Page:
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Letterkenny Army Depot M1 Rifle

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    Letterkenny Army Depot M1 Rifle

    Greetings: I would like to get some information if possible on an M1 Garand I purchased from my neighbors estate. It is a Springfield Armory SN: 5736xx ( April, 1942), The rifle was purchased from the CMP in 2000 as a service grade rifle. It does not have the SA/GHS on the left side but does have the circle serif "P" on the underside near the pistol grip. The stock was lightly sanded at some period but retains a rich, dark age color at this time. Now that the background is out of the way I would like to get to the meat of my inquiry. The M1 was likely restored for the Viet Nam war as the receiver is marked on the legs: LEAD (Letterkenny Army Depot) 1-66 - etched or scratched into the legs - The barrel has was changed SA 8/65/. The balance is the usual CMP or Letterkenny "Mixmaster" parts. The rifle shoots wonderfully and am satisfied in every way. From the articles I have read, these Viet Nam rifles are becoming a collectors item in themselves. If anyone has any information as to where these might have served, or how many may have been restored at LEAD, or any other juicy gossip about this weapon, please share it with me. I would certainly appreciate it. I almost forget to mention that it also has a sanserif "P" right above the other stock cartouche - maybe from LEAD?
    Last edited by gunnyarlow; 05-28-2020, 03:44 PM.

    #2
    Is there an orange triangle on the bottom of the pistol grip? That's where LEAD marked the stocks when they rebuilt the rifles. If it's there, guard it with your life. It's a VERY desirable rebuild mark. I'm not saying don't enjoy shooting the rifle, just treat that stamp with kidd gloves.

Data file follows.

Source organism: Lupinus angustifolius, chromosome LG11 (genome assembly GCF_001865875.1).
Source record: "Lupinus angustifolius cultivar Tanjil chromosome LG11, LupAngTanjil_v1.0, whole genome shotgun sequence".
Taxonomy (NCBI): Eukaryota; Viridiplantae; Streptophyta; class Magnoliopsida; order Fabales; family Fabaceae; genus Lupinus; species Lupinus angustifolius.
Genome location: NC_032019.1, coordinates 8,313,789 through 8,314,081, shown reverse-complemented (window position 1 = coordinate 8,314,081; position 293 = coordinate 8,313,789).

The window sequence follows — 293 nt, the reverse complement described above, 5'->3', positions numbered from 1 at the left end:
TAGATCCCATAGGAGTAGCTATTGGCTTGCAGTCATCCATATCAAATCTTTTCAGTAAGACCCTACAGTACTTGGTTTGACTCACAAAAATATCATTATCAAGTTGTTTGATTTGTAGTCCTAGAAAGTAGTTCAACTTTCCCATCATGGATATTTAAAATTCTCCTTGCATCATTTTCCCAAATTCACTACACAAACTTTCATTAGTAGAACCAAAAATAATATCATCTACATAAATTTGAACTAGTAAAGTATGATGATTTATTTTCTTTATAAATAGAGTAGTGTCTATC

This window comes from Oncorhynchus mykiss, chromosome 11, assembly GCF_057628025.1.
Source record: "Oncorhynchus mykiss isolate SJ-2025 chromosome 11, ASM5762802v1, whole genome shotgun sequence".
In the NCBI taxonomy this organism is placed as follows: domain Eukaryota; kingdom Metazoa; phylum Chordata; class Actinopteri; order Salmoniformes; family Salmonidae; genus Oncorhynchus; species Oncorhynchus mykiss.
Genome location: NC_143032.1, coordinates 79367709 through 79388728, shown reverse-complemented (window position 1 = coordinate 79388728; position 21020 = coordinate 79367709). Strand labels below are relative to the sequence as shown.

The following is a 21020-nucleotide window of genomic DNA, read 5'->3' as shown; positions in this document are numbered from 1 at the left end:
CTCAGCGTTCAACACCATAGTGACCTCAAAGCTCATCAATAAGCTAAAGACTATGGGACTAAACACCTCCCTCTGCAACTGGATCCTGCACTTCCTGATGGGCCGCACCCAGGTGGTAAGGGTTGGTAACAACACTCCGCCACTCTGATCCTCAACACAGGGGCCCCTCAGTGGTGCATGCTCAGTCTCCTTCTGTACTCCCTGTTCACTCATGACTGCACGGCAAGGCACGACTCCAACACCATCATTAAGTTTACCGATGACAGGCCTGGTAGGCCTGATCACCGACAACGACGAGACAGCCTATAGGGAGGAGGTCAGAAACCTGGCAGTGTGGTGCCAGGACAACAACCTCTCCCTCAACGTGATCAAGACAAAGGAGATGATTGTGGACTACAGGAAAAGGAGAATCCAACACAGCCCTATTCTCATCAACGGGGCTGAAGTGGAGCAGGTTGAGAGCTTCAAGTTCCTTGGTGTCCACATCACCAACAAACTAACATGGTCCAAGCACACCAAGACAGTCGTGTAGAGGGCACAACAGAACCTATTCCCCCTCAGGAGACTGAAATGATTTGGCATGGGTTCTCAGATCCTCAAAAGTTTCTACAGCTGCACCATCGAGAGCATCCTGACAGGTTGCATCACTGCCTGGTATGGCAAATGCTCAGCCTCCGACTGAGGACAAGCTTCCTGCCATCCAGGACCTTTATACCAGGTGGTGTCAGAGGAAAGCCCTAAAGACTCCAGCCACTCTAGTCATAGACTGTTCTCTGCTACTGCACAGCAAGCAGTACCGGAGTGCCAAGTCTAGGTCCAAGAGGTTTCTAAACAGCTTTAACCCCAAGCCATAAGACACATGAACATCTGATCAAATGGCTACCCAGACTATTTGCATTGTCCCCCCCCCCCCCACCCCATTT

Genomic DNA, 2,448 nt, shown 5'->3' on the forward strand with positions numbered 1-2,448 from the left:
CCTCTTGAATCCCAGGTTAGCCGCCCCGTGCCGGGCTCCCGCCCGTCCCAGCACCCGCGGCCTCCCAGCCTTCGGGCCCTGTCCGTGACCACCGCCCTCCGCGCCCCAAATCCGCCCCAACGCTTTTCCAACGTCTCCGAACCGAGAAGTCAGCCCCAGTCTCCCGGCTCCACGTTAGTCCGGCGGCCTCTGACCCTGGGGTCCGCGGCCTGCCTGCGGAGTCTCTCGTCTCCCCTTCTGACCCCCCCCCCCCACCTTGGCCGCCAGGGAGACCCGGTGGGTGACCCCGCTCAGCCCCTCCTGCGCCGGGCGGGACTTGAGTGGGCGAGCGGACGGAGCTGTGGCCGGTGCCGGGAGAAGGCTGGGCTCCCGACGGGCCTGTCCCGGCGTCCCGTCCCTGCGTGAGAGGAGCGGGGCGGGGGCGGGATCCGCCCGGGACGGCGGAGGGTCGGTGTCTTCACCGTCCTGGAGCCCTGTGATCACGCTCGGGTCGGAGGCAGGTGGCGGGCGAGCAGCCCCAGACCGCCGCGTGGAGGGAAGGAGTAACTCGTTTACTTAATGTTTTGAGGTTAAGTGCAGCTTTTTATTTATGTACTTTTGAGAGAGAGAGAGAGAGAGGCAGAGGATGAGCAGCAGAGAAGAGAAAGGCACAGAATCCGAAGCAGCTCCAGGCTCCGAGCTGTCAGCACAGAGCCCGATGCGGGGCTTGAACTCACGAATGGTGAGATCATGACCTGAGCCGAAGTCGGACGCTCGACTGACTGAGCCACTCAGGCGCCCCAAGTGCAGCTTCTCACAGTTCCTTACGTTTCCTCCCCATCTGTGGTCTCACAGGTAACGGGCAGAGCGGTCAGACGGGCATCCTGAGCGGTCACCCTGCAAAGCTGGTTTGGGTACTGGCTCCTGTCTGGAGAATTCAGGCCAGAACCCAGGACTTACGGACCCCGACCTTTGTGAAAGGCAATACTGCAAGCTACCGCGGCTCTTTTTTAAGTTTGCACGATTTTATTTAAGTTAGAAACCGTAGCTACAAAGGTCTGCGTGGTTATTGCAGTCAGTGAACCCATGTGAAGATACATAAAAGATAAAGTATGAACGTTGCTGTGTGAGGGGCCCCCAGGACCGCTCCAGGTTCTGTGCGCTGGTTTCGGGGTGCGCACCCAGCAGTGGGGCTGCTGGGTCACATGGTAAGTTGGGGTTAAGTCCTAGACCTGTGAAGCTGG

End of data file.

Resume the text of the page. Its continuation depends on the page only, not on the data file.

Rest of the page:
The rifle was rebuilt in January of '66 so the rebuild date and barrel date are in the right time frame for each other. Just as an aside, the '60's SA barrels were some of the best ever. My DCM "one per life time" is a SA 3.7 million (May '45) with an RRAD rebuild date of July '66 with a December '65 barrel. It STILL shoots "lights out". It's probably my favorite of the 4 M1 rifles I have, mostly because of what I had to go through to get it. That 18 month wait from paper work submission to receiving the rifle was a L-O-N-G time, but well worth the wait. It was a lottery system and they only sold 600 rifles per year. You felt pretty special when you were notified that it was coming and the USPS delivered it to your door (signature required, of course).
    Jon
    Last edited by TJT; 05-28-2020, 06:04 PM.

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    • gunnyarlow
      gunnyarlow commented
      Editing a comment
      Hi Jon - thanks for the response - unfortunately the triangle is missing. I did everything to check it out - it is still a great shooter and someday maybe a legitimate collectors item in itself.

    #3
    The rebuilds are becoming a collector niche by themselves. I would advise you to leave it as is and don't try to '"correct" it by changing parts. It's in "issue" condition as it is. They were rebuilt to be issued in case of a military emergency requiring their use.
    Jon
    Last edited by TJT; 05-28-2020, 06:12 PM.

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      #4
      Here’s mine. A May 1942 Springfield unissued from LEAD. CMP Service Grade acquired June 2015. All internals have matching finish with exterior, so I assume they are as is from 1965. She never gets shot. Just lubed up and left in the safe. No signs that she was ever shot. ME of 1 and TE of 2.
      Attached Files
      Last edited by SA1941; 07-09-2020, 04:48 PM.

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        #5
        Last pic....
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          #6
          International Harvester (IHC) LEAD rebuild 8-64
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